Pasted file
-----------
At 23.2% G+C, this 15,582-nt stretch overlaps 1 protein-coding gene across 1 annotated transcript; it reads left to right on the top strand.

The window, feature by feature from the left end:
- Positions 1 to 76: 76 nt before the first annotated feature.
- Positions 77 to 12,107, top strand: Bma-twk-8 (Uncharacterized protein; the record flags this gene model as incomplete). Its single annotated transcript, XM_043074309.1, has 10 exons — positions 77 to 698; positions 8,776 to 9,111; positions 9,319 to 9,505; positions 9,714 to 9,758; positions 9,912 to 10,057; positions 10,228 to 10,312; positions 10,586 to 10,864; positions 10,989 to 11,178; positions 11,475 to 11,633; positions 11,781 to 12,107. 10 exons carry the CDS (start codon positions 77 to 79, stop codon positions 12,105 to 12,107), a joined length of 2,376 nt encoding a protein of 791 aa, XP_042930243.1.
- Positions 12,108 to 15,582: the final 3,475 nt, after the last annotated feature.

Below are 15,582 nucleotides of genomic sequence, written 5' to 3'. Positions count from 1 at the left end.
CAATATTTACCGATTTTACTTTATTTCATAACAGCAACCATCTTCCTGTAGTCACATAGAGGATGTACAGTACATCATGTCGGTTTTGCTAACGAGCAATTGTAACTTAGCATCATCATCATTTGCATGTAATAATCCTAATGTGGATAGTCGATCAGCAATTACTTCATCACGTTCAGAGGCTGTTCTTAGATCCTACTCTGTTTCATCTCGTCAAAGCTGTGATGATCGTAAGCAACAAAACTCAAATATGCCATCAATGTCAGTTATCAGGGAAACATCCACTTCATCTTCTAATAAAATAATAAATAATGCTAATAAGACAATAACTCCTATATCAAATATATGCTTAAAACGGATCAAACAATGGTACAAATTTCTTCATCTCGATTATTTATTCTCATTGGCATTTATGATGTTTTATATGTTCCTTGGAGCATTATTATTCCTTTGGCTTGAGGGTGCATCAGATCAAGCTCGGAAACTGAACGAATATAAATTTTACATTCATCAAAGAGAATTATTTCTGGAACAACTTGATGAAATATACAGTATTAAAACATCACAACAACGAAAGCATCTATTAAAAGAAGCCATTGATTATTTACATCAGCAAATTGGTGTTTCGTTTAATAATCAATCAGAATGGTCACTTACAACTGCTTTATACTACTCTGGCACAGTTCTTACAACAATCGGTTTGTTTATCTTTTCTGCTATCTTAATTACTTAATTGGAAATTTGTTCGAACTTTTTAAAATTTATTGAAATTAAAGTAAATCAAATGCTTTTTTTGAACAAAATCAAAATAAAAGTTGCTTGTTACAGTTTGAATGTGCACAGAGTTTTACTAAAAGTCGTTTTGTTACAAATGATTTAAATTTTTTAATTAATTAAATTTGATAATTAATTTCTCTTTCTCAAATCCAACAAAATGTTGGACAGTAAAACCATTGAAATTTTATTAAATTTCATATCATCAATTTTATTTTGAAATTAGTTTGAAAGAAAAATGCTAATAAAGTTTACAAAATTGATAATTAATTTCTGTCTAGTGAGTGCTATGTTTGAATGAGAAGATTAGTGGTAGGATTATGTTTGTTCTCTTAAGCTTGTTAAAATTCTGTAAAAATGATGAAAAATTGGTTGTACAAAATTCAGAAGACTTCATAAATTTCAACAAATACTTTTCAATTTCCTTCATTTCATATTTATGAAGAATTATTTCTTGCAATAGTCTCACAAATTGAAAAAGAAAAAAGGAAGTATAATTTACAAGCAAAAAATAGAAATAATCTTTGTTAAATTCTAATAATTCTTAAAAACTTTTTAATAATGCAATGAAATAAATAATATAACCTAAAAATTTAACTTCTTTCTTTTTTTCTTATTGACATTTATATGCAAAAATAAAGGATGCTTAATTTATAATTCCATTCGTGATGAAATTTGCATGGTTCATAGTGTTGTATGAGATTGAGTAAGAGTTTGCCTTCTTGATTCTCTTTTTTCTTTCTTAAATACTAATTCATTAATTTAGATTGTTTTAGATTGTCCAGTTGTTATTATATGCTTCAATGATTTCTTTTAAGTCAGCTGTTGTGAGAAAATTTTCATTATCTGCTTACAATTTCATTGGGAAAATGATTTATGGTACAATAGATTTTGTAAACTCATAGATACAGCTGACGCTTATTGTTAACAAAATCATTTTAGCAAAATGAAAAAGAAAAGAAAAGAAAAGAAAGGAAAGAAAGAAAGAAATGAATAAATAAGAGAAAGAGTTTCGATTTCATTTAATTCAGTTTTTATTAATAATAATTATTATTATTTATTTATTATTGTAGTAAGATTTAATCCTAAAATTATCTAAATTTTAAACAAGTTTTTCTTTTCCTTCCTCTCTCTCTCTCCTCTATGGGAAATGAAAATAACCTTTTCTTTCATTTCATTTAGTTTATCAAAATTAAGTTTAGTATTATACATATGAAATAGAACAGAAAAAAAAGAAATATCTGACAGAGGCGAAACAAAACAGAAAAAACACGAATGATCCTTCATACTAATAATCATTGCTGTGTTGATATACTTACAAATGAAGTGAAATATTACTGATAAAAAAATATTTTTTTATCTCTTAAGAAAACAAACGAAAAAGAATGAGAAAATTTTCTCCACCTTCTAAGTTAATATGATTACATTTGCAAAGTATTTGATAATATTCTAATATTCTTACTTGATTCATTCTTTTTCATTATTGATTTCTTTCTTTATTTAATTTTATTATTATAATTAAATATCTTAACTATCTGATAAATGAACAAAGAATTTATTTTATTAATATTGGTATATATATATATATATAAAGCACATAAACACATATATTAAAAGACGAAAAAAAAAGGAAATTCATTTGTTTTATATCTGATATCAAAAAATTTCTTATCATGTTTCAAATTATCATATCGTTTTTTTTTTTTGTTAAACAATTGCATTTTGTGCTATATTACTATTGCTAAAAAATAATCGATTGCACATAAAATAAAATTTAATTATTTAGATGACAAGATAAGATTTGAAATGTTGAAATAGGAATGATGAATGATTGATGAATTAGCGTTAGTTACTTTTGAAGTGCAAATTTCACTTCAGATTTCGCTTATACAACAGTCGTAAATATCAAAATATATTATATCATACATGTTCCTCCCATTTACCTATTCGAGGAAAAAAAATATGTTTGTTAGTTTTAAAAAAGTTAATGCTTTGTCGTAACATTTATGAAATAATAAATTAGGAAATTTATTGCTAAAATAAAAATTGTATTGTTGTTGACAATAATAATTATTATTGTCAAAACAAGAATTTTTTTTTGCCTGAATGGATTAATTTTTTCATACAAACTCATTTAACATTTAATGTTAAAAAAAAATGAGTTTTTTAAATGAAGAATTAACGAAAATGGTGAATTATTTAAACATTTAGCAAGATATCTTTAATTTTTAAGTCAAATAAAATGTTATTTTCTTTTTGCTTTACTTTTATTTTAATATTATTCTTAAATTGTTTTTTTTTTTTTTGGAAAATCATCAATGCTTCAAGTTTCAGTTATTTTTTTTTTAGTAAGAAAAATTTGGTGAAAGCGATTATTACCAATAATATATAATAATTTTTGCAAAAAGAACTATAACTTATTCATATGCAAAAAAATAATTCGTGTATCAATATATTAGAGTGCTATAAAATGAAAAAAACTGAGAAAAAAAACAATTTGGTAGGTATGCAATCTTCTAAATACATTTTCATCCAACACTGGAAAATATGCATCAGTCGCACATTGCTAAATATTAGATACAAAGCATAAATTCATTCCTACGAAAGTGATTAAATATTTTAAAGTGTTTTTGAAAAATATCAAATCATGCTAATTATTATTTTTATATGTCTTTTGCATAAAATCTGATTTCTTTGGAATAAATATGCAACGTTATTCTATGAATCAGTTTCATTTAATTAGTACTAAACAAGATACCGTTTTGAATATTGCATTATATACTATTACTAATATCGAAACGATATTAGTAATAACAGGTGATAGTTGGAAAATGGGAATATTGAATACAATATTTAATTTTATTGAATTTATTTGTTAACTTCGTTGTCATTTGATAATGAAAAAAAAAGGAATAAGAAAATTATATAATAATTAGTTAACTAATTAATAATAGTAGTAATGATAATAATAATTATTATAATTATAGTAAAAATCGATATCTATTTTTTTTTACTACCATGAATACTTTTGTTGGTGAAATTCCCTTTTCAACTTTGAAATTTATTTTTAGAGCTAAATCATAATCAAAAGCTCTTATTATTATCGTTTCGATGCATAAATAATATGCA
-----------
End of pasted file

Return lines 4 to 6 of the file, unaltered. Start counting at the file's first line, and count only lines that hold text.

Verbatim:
- Positions 77 to 12,107, top strand: Bma-twk-8 (Uncharacterized protein; the record flags this gene model as incomplete). Its single annotated transcript, XM_043074309.1, has 10 exons — positions 77 to 698; positions 8,776 to 9,111; positions 9,319 to 9,505; positions 9,714 to 9,758; positions 9,912 to 10,057; positions 10,228 to 10,312; positions 10,586 to 10,864; positions 10,989 to 11,178; positions 11,475 to 11,633; positions 11,781 to 12,107. 10 exons carry the CDS (start codon positions 77 to 79, stop codon positions 12,105 to 12,107), a joined length of 2,376 nt encoding a protein of 791 aa, XP_042930243.1.
- Positions 12,108 to 15,582: the final 3,475 nt, after the last annotated feature.

Below are 15,582 nucleotides of genomic sequence, written 5' to 3'. Positions count from 1 at the left end.